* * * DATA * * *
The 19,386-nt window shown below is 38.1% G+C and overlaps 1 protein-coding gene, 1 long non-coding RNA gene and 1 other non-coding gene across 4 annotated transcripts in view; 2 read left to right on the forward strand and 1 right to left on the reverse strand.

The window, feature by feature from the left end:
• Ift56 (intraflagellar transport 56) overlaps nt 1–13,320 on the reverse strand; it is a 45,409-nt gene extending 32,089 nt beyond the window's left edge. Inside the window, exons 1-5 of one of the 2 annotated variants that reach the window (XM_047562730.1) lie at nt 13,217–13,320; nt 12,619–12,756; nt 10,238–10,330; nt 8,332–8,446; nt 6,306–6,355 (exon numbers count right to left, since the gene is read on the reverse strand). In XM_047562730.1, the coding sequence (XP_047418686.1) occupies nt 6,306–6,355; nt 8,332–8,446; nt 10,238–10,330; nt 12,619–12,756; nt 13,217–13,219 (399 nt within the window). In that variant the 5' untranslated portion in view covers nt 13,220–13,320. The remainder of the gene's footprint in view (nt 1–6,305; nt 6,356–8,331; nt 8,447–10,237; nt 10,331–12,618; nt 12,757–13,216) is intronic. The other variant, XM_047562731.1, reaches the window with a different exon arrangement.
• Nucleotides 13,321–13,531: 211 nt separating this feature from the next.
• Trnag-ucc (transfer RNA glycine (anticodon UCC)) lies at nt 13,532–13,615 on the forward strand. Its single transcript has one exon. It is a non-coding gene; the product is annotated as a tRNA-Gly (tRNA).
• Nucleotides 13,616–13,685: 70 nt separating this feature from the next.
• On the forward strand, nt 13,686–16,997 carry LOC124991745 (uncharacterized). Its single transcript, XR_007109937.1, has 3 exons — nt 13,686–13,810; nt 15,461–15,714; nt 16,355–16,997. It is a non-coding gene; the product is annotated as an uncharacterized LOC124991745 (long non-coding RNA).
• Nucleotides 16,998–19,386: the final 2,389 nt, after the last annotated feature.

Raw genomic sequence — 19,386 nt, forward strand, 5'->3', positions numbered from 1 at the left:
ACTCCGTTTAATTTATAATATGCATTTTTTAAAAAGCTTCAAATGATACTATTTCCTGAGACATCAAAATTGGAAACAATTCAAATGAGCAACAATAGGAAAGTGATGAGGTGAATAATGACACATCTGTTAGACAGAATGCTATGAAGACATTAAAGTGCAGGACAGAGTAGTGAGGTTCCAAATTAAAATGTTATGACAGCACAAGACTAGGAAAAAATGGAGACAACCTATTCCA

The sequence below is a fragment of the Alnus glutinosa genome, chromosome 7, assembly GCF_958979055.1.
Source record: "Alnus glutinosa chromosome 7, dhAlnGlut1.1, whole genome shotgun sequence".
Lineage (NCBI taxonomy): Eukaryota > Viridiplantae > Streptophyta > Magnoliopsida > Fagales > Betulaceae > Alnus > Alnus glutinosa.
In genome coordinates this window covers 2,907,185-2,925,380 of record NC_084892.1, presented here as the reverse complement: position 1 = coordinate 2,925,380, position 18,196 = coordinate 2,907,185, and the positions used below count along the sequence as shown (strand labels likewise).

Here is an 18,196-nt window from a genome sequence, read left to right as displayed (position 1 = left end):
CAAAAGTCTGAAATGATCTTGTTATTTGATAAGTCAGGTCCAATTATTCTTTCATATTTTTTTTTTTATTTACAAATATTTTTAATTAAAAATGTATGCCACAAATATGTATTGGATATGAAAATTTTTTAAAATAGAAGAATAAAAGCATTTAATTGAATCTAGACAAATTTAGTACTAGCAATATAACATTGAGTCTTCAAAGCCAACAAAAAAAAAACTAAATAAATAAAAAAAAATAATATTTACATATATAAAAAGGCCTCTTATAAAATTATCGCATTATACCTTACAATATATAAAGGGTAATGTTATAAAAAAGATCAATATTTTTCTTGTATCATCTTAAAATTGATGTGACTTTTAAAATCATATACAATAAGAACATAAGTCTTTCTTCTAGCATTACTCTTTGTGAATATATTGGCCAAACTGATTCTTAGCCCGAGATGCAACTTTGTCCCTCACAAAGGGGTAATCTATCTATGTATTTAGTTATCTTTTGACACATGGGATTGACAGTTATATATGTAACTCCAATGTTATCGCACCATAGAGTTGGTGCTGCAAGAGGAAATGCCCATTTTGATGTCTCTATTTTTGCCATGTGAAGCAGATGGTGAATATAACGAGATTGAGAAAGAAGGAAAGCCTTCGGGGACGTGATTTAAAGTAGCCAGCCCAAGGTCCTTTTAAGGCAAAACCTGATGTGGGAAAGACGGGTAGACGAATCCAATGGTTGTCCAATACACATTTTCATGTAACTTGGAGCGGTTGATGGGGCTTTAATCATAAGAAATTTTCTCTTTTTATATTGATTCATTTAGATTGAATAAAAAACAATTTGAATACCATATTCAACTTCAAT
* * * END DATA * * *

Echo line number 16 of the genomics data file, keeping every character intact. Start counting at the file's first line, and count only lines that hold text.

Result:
CAAAAGTCTGAAATGATCTTGTTATTTGATAAGTCAGGTCCAATTATTCTTTCATATTTTTTTTTTTATTTACAAATATTTTTAATTAAAAATGTATGCCACAAATATGTATTGGATATGAAAATTTTTTAAAATAGAAGAATAAAAGCATTTAATTGAATCTAGACAAATTTAGTACTAGCAATATAACATTGAGTCTTCAAAGCCAACAAAAAAAAAACTAAATAAATAAAAAAAAATAATATTTACATATATAAAAAGGCCTCTTATAAAATTATCGCATTATACCTTACAATATATAAAGGGTAATGTTATAAAAAAGATCAATATTTTTCTTGTATCATCTTAAAATTGATGTGACTTTTAAAATCATATACAATAAGAACATAAGTCTTTCTTCTAGCATTACTCTTTGTGAATATATTGGCCAAACTGATTCTTAGCCCGAGATGCAACTTTGTCCCTCACAAAGGGGTAATCTATCTATGTATTTAGTTATCTTTTGACACATGGGATTGACAGTTATATATGTAACTCCAATGTTATCGCACCATAGAGTTGGTGCTGCAAGAGGAAATGCCCATTTTGATGTCTCTATTTTTGCCATGTGAAGCAGATGGTGAATATAACGAGATTGAGAAAGAAGGAAAGCCTTCGGGGACGTGATTTAAAGTAGCCAGCCCAAGGTCCTTTTAAGGCAAAACCTGATGTGGGAAAGACGGGTAGACGAATCCAATGGTTGTCCAATACACATTTTCATGTAACTTGGAGCGGTTGATGGGGCTTTAATCATAAGAAATTTTCTCTTTTTATATTGATTCATTTAGATTGAATAAAAAACAATTTGAATACCATATTCAACTTCAAT